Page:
Within the first track of their debut album -- the crisp, minimal pounder "Wonder Girl," featuring Russell Mael's falsetto already engaged in swooping acrobatics and Ron Mael's sparkling piano work to the fore, singing ever-so-slightly-weird lyrics about love that couldn't quite be taken at face value -- Sparks established themselves so perfectly that arguably the rest of the brothers' long career has been a continual refinement from that basic formula. Even more striking is realizing how astoundingly prescient it was; what must have sounded indescribably strange in 1972 now feels like the precursor to nearly all of new wave, a fair chunk of synth-pop, and just about any music with a brain. As it stands, the original Sparks group, with brothers Jim and Earle Mankey on bass and guitar and Harvey Feinstein on drums accompanying the Maels, was as tight and accomplished as the classic Alice Cooper lineup, but given to their own brand of clever insanity (the fact that there's a loud-rocking original on here called "(No More) Mr. Nice Guys" makes you wonder if that other band wasn't listening in). Todd Rundgren's production is generally spare but very effective, with snippets of cymbal and keyboard leaping out from the speakers at odd moments. The twisted, '50s piano-rock loper "High C" practically invents Queen in both shuffling rock-out and heavy rockabilly camp phases; "Fletcher Honorama" slides and slinks along in a wickedly dreamy way; and "Slowboat" combines show tunes, cabaret, and rock to magnificent effect. With other songs like "Biology 2," "Fa La Fa Lee," and the brilliantly titled "Saccaharin and the War," Sparks remains a wonderfully entertaining listen and an honestly unique debut.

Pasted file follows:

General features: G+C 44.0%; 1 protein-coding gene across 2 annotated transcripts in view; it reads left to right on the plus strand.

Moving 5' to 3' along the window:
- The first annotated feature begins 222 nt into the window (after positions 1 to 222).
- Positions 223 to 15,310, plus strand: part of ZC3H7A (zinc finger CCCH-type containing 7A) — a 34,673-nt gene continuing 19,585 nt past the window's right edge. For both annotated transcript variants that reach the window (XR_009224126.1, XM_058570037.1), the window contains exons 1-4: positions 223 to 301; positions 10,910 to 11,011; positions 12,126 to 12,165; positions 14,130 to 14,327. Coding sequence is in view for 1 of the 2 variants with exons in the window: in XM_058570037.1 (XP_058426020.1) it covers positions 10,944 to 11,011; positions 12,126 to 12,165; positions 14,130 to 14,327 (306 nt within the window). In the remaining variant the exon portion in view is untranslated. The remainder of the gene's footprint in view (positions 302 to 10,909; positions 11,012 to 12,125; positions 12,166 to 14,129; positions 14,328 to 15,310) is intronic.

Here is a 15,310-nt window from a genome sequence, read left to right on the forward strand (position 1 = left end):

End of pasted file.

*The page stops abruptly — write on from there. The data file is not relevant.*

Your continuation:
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AllMusic Review by Ned Raggett